As cities and businesses work to meet California’s 75 percent recycling goal by 2025, Athens Services is meeting the challenge head-on for its customers with innovative technology.
Currently, most organic and food waste ends up in landfills. Not only is that a waste of resources, but as those materials degrade over time, they produce large amounts of methane gas.
According to the California Department of Resources Recycling and Recovery, an estimated 6 million tons of food waste alone ends up in landfills annually in California, which is about 18 percent of all landfill waste.
The state of California has set targets to reduce organic waste disposal 50 percent by 2020 and 75 percent by 2025 and to reduce greenhouse gas emissions 40 percent by 2030. Communities across California are working hard to find ways to meet these goals.
“These higher diversion goals mean attacking more contaminated waste streams, most of which goes to landfills,” said Riel Johnson, director of resource recovery for Athens Services, in a statement. “Of the organic matter we receive, 20 to 30 percent may be ‘clean’; we need to tackle the rest to achieve these new, higher diversion goals.”
Athens added that it leads the region in diverting waste from landfills with the “most technologically advanced” materials recovery facility (MRF) in Southern California.
Now, Athens said it is pioneering innovative technology that, combined with existing processes, will result in higher diversion rates. Athens has purchased a machine called an Organic Separation Press (OSP), built in collaboration with a manufacturer of industrial compactors and shredders.
“We’re excited about the potential of this technology to help fill the gap between waste, recycling and ‘clean’ organics,” said Johnson.
The OSP Process
Here’s how it works: Organic waste brought into Athens’ city of Industry MRF is loaded into the organic processing system. Equipped with a cantilevered auger, or drill, the OSP pushes the waste against a hydraulically activated door to squeeze the liquid from the material and into a collection tank.
The nutrient-rich liquid is then loaded onto a tanker truck and shipped to a treatment facility, where it can be digested for energy production or composted to return nutrients to California farm fields.
Los Angeles County officials have conducted several tests and have approved the extracted organic material for such processing. The remaining dry material is sorted for beneficial reuse or transfer to landfill.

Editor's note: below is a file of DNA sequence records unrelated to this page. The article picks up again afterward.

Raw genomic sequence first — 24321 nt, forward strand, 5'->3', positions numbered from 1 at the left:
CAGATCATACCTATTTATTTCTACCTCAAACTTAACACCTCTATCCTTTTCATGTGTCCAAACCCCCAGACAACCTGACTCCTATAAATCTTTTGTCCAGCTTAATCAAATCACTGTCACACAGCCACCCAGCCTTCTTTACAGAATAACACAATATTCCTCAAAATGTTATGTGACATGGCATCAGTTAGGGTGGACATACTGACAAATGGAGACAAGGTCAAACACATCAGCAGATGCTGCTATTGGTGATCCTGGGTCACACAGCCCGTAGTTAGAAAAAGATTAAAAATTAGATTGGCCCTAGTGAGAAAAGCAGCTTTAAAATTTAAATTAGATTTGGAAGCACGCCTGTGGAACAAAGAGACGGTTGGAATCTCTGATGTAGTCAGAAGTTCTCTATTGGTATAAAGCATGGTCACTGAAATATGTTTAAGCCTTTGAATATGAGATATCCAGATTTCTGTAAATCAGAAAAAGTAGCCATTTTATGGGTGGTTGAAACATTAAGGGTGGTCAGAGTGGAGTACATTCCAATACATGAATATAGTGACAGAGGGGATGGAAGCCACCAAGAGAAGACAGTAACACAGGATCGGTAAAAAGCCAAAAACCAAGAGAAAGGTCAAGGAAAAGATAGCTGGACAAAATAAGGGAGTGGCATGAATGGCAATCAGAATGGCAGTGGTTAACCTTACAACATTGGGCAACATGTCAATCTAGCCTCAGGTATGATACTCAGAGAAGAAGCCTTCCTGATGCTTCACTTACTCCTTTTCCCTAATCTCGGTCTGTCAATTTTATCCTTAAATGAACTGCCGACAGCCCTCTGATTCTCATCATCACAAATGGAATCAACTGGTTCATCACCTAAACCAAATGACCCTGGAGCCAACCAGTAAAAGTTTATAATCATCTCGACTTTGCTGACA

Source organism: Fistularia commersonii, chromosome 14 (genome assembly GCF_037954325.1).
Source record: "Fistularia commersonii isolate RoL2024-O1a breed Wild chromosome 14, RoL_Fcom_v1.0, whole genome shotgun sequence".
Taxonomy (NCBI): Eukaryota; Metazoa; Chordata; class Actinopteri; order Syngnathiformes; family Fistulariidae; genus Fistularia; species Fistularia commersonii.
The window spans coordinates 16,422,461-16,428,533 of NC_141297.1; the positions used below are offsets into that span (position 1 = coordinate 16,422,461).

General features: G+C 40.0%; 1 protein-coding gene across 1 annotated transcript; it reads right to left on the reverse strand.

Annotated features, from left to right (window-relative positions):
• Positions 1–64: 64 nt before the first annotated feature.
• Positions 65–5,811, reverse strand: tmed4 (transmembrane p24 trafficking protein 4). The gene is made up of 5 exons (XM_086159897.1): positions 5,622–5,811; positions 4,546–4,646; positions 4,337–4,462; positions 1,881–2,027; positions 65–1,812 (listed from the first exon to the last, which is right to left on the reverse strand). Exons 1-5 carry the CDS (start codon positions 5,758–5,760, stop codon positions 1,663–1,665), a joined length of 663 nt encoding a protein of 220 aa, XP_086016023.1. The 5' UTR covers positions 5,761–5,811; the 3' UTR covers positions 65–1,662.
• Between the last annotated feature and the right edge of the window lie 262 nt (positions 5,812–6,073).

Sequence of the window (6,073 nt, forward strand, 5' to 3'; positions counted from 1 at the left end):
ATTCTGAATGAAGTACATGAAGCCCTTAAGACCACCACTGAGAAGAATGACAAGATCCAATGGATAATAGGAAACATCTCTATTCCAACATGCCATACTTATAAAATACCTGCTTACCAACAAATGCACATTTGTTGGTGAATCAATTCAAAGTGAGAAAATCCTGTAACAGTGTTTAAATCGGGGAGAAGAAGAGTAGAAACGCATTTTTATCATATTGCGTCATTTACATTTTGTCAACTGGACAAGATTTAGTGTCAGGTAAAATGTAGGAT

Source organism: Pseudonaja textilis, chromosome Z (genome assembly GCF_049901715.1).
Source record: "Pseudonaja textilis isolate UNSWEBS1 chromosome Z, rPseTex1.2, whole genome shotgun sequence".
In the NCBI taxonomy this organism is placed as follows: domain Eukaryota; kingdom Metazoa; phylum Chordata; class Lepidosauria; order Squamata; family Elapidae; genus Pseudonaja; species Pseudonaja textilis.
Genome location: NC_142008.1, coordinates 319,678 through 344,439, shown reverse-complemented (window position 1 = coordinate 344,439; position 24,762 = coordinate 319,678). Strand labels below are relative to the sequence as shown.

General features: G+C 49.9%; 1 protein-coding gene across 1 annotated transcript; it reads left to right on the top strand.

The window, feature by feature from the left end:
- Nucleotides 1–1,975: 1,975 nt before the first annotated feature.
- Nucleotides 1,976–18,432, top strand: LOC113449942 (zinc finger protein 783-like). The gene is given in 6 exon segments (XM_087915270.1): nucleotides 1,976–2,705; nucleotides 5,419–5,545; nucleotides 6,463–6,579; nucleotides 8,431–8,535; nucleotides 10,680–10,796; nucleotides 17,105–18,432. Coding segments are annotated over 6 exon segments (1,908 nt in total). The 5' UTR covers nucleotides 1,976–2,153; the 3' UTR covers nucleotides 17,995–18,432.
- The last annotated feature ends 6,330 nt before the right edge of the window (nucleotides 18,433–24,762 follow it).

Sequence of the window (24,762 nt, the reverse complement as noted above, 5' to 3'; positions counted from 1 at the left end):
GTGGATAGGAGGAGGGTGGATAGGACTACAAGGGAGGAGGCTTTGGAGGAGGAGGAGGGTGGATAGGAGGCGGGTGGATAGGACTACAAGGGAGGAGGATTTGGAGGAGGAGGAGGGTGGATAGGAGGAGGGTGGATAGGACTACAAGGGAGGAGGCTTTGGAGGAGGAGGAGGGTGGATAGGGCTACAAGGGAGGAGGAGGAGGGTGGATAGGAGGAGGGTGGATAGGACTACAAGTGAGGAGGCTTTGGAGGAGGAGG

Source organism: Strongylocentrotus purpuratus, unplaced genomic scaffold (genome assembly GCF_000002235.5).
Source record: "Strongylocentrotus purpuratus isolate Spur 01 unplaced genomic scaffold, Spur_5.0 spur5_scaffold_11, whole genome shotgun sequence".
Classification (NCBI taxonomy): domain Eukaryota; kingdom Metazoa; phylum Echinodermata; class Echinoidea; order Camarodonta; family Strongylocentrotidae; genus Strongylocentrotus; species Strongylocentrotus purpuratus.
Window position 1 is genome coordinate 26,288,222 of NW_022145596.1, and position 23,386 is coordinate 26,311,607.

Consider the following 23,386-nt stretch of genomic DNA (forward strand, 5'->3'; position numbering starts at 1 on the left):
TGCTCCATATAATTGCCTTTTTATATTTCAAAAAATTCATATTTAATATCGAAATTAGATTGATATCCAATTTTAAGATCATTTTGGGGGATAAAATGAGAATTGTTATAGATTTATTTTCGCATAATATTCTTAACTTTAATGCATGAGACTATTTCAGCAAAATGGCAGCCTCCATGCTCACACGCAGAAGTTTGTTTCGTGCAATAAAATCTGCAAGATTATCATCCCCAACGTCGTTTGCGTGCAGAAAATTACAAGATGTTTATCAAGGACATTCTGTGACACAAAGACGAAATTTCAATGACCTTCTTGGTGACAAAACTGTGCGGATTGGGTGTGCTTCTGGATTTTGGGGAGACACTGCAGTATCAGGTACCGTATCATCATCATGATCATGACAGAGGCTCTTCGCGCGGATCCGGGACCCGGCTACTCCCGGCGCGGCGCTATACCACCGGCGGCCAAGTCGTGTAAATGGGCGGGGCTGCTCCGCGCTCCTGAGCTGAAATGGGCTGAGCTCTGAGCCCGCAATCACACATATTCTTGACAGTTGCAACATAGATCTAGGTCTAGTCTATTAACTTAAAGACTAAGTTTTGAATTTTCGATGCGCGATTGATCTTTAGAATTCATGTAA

The machine processes about 40 tons per hour and recovers 20 to 40 percent of the material; previously, 100 percent of this material was shipped to local landfills.
The Technology and the Team
Komar Industries of Ohio, a manufacturer of heavy industrial compactors and shredders, developed the unit for Athens. The OSP combines a Komar compression auger with a specialized dewatering unit, which was developed to process deicing fluids used on airport runways.
“We’ve seen this trend developing worldwide,” said Mark Koenig, president of Komar, in a statement. “The volume of wet waste has been growing, with higher contamination, but there was no technology to handle it; it was simply too dirty and too wet.”
“Previous efforts to deal with this mixed organic and waste stream have been attempted, but the pretreatment and prescreening it required made the process prohibitively expensive,” added Koenig. “We looked at how to attack it cost effectively, and we’ve achieved that.”
“We are expecting increased contamination and are building equipment to handle it,” said Komar Director of Municipal Projects Doug Vanderlinden in a statement. “Athens understands that this waste stream is growing.”
Athens has the exclusive rights to the OSP and its proprietary technology in the Los Angeles area and plans to add a second system at another Los Angeles facility.
“Others are talking about the future,” added Vanderlinden. “Athens is preparing for it.”